Mediation FAQs

What is Mediation?

In mediation, a neutral third party facilitates communication between the two or more disputing parties. Mediation is one of several dispute resolution procedures available to help individuals and groups resolve conflict. The goal of mediation is to reach an agreement that the participants find reasonable and in their best interests. Mediation can provide a time and cost effective alternative to legal action.

Why Use Mediation?
Mediation allows two or more parties to participate in a process to resolve a dispute. It is often used as an alternative to legal action. It allows people a higher level of control over the decisions about their dispute, and it can save a considerable amount of time and money when compared to litigation.

  • Keep your dirty laundry out of court
  • Closure and moving on
  • Provide groundwork for future communication/working relationships

What Does a Mediator Do?
A mediator directs a process that promotes productive communication so that participants can discuss their dispute in a safe and neutral setting. The mediator’s role is not to determine who is right or wrong, or to make any decisions about how to resolve the dispute, but rather to facilitate communication.

What Can I Expect in a Mediation?
You will have an opportunity to talk about your dispute without any interruption. The mediator will ask questions, clarify what has been stated, and assist both parties in determining the important issues and options for resolving the dispute. After discussing options, the participants will decide what agreements they would be willing to make in order to resolve their dispute. If an agreement is reached, the mediator will record it and make sure it says what the participants want it to say. Each participant will sign the agreement and receive a copy to take home.

Is Mediation Confidential?
The mediator and the participants agree to keep confidential everything that is said during the mediation. The mediator holds confidential all communications, written or oral, which occur prior to, during, or after mediation. The mediator will destroy all written notes taken during the mediation. There are exceptions to the confidentiality agreement, generally surrounding the legal requirement to report suspected abuse.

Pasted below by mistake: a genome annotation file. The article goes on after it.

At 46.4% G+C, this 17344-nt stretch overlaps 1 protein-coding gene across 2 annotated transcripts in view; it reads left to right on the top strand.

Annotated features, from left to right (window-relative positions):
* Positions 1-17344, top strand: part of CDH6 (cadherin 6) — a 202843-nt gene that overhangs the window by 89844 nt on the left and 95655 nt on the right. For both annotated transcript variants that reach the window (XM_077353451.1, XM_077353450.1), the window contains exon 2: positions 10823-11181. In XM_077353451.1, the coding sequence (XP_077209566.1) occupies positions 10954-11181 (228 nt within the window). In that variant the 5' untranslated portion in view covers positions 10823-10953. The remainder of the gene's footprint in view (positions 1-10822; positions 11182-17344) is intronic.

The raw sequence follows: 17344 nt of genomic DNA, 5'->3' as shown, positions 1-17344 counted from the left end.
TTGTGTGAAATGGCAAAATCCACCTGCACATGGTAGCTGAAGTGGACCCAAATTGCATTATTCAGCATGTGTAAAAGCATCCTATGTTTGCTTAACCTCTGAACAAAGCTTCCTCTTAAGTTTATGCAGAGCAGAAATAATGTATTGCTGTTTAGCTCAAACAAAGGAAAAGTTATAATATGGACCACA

How Do You Prepare for a Mediation?
Most mediators will conduct an intake process where they will ask you for information that will assist them in understanding the nature of your dispute. Some may ask you for a written statement. At the beginning of the mediation, you will be asked to give a brief summary of the issues from your perspective, and what you would like to have accomplished through the mediation session. You may begin to think about how you would summarize the issues and what you would like to accomplish.

The success of mediation is generally related to the ability of the parties to communicate productively. In relational conflict, such as in family law cases, it is important that both parties are emotionally ready to discuss the conflict.

How Much Time Will it Take?
The length of the mediation is determined by the participants’ ability to communicate productively and and the complexity of their dispute. A mediation may last a few hours or require multiple sessions. Most mediations are scheduled for half day sessions, but full day sessions are not unusual.

How Much Will it Cost?
Mediators have a wide range of fees. Some charge by the hour, some by the half day. The Austin Association of Mediators has a volunteer listing of mediators who have recently completed formal mediation training and are willing to volunteer on a pro bono basis in order to build mediation experience.

What Kind of Training Do Mediators Receive?
Mediators generally attend a 40 hour basic mediation training course. An additional 30 hour family law mediation course and many advanced mediation courses are available. Although there is no licensing system for mediators, the Texas Mediation Credentialing Association (TMCA) is an organization that offers mediation credentials at several levels.

Are There Different Kinds of Mediation?
Yes, there are many kinds of mediation. For more information on these, click here.

What Roles Do Attorneys Play in Mediation?
While they are not required in most mediations, attorneys can be very helpful as information resources. Some instances in which attorneys can be helpful are in family disputes (ie. legal issues surrounding divorce) or any kind of dispute in which legal information may be needed. In civil litigation mediation, attorney participation is strongly recommended.

What About Court-Ordered Mediations?
The courts have recognized the value of mediation, and in some cases will order the parties to use mediation in an effort to resolve their disputes.

How is Mediation Different Than Counseling?
Counseling is focused on relationship, on understanding and dealing with your feelings. It can help you change behavior patterns and work on communication with a partner or family member. In mediation the focus is on practical and legal aspects. The structure of mediation helps provide a safe place to work out disputes together and enables people to focus on achieving a mutual agreement that is beneficial to all parties involved.

How is Mediation Different than Arbitration?
Simply put, an arbitrator will make a decision based on what you've presented them. A mediator will not decide who is right and who is wrong. They will remain neutral and will help you come to a mutually agreed-upon outcome.

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